The tragic passing of Lewis County Commissioner Gary Stamper triggered the application of an article in the Washington state constitution that spells out the process a county must follow to replace the late commissioner.
The precinct committee officers (PCOs) of the incumbent’s political party, in this case the Republicans, must forward the name of three individuals to the remaining county commissioners. Then, from that list, the two commissioners must within 60 days following Stamper’s death choose the person to serve as the third county commissioner filling the rest of his term. If our two commissioners fail to agree by Nov. 28, then the choice falls to Gov. Jay Inslee.
The Republican PCOs have chosen their three people and forwarded those names to the commission. The three candidates are former commissioner Lee Grose, Onalaska Fire Commissioner Kevin Emerson and Onalaska Alliance founding member Harry Bhagwandin.
I believe that the best choice for filling the remainder of Stamper’s term among these three candidates is very clear.
Longtime Packwood business owner and community leader Lee Grose served our county as commissioner with integrity and energy for two terms. He bought needed expertise in budget management.
Grose stepped down in 2014, opening the door for his successor Stamper. Grose has remained active and seems just as vital now as when he was in office. Grose obviously brings the most experience to the position. This experience is particularly valuable at a moment when our two remaining commissioners are both in their first year in office. Grose also brings another advantage Emerson and Bhagwandin don’t: He will not take the job seeking to be re-elected. Grose has made clear that he will take on this job as a public service pledging not to be a commission candidate when the term expires next year. If Grose is chosen everyone will know that he is there to serve the public interest, not his own political interest.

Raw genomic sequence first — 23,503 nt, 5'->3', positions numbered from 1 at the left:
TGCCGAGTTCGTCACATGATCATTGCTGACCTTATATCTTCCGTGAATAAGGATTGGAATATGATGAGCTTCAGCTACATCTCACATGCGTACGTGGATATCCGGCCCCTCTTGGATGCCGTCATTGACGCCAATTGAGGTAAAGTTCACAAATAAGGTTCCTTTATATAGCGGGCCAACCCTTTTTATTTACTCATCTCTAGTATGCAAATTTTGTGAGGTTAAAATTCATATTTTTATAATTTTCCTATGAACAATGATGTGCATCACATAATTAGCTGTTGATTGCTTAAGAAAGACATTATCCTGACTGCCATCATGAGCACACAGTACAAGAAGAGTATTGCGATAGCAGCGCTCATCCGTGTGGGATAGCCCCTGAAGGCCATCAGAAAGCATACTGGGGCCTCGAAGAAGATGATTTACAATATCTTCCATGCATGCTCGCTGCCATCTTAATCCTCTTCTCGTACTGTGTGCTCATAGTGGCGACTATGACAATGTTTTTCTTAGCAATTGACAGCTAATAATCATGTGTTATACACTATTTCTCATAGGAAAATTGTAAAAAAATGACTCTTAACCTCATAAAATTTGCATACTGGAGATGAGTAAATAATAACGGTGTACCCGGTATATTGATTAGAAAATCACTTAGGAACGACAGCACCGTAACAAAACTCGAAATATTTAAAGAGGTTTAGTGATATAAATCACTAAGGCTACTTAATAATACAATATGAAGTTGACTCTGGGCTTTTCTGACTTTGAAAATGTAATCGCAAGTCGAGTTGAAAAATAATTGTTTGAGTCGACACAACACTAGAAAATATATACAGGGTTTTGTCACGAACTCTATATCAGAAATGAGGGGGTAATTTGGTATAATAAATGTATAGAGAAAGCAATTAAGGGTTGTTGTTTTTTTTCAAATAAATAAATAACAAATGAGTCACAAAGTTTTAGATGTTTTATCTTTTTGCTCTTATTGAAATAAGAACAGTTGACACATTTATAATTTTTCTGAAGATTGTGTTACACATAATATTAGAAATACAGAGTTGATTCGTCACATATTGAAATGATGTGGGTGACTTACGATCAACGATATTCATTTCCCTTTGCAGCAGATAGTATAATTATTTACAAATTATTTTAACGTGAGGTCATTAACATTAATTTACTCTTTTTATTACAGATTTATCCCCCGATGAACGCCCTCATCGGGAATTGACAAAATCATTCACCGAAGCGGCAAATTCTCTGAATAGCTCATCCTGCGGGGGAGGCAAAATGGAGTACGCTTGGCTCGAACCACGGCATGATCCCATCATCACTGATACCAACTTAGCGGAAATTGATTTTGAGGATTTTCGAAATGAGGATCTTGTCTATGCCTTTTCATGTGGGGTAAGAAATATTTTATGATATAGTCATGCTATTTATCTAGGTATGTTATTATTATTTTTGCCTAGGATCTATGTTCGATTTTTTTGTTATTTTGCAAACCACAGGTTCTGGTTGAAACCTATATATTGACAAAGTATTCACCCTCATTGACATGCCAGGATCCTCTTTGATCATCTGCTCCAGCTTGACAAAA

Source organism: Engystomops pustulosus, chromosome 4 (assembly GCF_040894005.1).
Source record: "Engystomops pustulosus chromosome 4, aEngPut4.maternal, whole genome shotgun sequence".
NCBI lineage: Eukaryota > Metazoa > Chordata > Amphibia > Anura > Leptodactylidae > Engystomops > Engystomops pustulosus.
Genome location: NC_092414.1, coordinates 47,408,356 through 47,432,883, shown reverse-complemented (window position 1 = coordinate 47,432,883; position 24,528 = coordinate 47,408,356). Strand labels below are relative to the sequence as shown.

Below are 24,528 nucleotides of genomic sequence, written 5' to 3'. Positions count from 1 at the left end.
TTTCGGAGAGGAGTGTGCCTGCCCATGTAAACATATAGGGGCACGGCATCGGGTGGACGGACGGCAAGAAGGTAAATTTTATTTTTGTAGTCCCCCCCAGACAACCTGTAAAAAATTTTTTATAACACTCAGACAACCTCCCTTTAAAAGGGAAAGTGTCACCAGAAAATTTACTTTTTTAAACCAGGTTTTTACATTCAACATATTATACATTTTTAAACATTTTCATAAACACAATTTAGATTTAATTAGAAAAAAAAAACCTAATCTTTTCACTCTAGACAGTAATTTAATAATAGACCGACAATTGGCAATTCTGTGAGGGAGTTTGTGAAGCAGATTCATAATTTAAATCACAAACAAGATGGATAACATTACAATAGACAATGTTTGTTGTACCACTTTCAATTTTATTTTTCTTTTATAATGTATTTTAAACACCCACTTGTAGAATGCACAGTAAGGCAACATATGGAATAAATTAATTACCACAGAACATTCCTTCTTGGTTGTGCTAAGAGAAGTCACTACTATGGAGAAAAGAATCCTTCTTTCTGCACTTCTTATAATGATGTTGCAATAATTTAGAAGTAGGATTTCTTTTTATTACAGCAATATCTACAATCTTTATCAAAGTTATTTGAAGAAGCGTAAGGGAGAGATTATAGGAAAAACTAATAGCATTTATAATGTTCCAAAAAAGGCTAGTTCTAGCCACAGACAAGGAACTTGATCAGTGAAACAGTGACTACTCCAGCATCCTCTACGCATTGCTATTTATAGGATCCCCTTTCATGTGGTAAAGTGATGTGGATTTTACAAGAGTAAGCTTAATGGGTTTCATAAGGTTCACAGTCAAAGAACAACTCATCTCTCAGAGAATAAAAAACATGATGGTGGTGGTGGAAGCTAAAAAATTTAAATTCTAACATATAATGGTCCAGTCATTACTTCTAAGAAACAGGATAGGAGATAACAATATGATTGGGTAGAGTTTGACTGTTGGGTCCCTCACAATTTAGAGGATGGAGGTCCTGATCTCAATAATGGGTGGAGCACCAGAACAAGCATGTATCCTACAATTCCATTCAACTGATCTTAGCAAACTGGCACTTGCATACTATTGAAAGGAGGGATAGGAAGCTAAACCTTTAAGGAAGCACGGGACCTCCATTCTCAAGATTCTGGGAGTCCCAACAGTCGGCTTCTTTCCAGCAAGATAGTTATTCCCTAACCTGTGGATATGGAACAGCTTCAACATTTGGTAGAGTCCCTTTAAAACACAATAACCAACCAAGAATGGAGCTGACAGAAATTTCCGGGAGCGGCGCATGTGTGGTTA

Kevin Emerson was a board member of Onalaska’s Water District No. 2. He now is on the board of the local fire district. This newspaper’s newsroom reported frequently for several years on Emerson’s role in the long running feud between water District 2 and District 5. Some feel Emerson allowed himself to be used as a puppet for one of the feuding parties by adopting a moratorium on new water hookups. His actions caused a complete stoppage of new home development in District 5 for a long time. Emerson’s misjudgment cost both the water districts lost revenue and cost the local community including the school district to forgo new revenue and economic activity. Many local business leaders spent time trying to work with Emerson during this standoff. He refused to listen or respond. The impasse was broken only after the county stepped in and acquired District 5. In our view, Emerson’s actions disqualified him from any major public position. Making him a county commissioner would be a terrible mistake.
The other candidate forwarded by the party for consideration by the commissioners is Harry Bhagwandin, also from Onalaska. Every community where a person with Bhagwandin’s characteristics lives is a better place. He is a fine person with an outstanding family. But Bhagwandin is far too liberal in his political views to be an effective representative of the people of Lewis County as commissioner.
One candidate has the experience and business background that our county needs right now. That one candidate will serve with no eyes on re-election. That person is Lee Grose.
I also believe that the qualities and experience Grose can bring to the position are the closest of the three candidates to those of the person who was elected to the position for this term — Gary Stamper.
I strongly encourage county commissioners Lindsey Pollock and Sean Swope to select Grose.
Chad Taylor is owner and publisher of The Chronicle. He can be reached at firstname.lastname@example.org.